We all know what it’s like staring at an ingredient list – the words on the packaging can sometimes look like a foreign language. Try these on for size: Tricalcium phosphate, annatto extract, natural tocopherols; sometimes even the most seasoned label reader can get tongue-tied on these.
“FoodEssentials.com is a searchable database which allows consumers to compare foods from different manufacturers according to which ingredients or nutrients they wish to avoid or find.”
In an interview with Food Navigator, CIO at FoodEssentials.com Dheeraj Patri explained what this site aims to do.
“Our goal is not about telling people what food is good or bad but to provide transparency about what is in your food regardless of manufacturer.” — Dheeraj Patri, FoodEssentials.com CIO
Putting it to the gluten-free test
I tested this website to find out what consumers will find. The home page recommends when you conduct your search, you type in the type of product you are searching and what specifically you’re looking for. So I searched “hot dogs and gluten free”.
Here’s what I found: a selection of product listings on one side and on the other side it answers whether it has the additive you’re asking about – in this case gluten. Items free of the additive appear to be listed first. As I scrolled down I found an item that the website considered in question:
As you can see it highlighted two ingredients: Hydrolyzed Beef Stock and Autolyzed Yeast.
This site considered those to be “hot button” words which could mean the product contains gluten. When I clicked into that product, it listed gluten as an additive, along with the names of the ingredients.
In this case, as a good consumer you absolutely should contact the manufacturer with any questions. This site just did a nice job of pointing out those red-flag words.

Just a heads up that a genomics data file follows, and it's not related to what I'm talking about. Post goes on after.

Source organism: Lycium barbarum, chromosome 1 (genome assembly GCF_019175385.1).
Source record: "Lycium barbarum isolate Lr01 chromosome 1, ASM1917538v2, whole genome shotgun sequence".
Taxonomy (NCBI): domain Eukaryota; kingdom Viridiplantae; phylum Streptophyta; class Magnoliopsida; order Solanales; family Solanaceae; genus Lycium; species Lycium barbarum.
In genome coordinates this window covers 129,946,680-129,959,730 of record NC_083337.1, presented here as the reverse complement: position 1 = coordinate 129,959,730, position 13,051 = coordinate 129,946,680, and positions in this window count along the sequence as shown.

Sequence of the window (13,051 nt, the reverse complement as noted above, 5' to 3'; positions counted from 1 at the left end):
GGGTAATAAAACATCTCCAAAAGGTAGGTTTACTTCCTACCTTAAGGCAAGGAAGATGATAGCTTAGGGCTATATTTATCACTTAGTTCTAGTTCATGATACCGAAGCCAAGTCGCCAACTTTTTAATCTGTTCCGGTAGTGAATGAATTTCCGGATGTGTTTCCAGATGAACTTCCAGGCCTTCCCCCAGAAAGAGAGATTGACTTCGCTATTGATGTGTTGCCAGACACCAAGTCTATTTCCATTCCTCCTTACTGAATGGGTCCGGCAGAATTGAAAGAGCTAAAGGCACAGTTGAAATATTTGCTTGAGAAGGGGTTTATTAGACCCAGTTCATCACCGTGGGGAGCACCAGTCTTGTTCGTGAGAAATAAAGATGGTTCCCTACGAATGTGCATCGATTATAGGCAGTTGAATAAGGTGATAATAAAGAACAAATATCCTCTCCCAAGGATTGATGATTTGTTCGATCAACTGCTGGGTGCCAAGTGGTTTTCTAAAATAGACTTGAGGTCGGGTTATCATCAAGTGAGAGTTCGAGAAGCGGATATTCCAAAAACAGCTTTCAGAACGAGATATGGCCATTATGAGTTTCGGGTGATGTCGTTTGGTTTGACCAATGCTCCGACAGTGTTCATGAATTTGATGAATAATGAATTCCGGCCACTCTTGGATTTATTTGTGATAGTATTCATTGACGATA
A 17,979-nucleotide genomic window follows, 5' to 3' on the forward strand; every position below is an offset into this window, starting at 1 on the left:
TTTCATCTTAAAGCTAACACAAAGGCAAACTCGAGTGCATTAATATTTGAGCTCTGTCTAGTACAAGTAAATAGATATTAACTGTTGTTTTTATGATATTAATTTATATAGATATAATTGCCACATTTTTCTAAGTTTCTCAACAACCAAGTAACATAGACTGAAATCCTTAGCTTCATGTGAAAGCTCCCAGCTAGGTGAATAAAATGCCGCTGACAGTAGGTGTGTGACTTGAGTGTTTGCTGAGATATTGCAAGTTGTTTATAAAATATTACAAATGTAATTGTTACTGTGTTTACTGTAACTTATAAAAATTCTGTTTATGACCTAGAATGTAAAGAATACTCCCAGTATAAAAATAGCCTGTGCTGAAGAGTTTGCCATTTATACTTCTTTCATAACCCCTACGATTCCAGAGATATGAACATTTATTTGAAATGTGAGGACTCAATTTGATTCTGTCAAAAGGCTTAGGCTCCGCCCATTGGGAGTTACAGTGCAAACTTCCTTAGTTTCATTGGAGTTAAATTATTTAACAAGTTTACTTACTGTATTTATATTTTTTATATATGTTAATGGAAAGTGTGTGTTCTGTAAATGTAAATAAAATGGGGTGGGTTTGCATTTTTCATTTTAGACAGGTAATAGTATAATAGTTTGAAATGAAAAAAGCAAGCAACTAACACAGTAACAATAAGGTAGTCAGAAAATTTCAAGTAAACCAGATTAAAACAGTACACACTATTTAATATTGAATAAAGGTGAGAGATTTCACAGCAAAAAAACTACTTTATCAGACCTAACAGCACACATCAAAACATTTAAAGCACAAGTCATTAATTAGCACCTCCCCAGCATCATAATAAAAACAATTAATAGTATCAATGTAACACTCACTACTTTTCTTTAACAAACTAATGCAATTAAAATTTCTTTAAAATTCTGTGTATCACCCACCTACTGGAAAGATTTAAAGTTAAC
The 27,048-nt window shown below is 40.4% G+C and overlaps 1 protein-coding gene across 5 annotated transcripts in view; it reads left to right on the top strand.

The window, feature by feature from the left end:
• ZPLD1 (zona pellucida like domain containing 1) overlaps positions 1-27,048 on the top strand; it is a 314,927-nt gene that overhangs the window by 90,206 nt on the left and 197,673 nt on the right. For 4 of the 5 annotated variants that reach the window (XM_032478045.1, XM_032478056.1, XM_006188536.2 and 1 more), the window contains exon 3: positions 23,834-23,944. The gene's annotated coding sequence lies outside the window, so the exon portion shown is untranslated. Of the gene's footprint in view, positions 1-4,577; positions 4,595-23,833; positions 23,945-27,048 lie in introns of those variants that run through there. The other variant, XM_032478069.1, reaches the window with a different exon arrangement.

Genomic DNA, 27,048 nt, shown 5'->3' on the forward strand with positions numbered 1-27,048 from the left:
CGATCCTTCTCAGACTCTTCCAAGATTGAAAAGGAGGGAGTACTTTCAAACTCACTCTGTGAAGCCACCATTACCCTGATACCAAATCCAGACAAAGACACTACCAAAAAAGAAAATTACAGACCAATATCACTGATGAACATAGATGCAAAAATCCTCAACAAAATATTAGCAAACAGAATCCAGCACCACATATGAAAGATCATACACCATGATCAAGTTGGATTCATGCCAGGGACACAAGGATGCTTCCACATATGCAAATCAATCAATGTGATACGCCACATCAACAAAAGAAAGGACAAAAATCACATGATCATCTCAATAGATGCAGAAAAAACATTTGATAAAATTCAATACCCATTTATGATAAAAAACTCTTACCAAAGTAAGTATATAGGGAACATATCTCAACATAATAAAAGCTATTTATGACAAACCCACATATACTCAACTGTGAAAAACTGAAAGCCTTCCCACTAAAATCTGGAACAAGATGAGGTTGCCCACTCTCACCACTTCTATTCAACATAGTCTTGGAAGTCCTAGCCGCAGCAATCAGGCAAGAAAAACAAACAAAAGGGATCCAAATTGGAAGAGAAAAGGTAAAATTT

If you compare it with a safe product (below) you can see gluten is not listed as an additive.
The other thing I liked was that it appears to unlock the mystery on the flavorings. If you look closely on both images, you can see it says sesame seeds under “Allergens” and the description is that it is used for the “flavoring” which is how it is listed in the ingredients.
I could see using this a lot on the fly at the grocery store or when you get home from shopping.
If you have a SmartPhone, you should be able to look these items up right inside the store.
The one thing this site doesn’t appear to include is store brands. Those “generics” always tend to be trouble for we celiacs. And without this tool it may be difficult to find out if the flavoring’s source is from sesame seeds, or that the colors are actually “extractives [separated or extracted] from paprika”.
I hope this tool helps you in your search for knowledge about what’s actually in the foods that we eat.
*Note: You may want to compare your ingredient listing on the product with the one on this list to ensure you have the current listing. If you ever question any ingredient, always err on the safe side and call the manufacturer.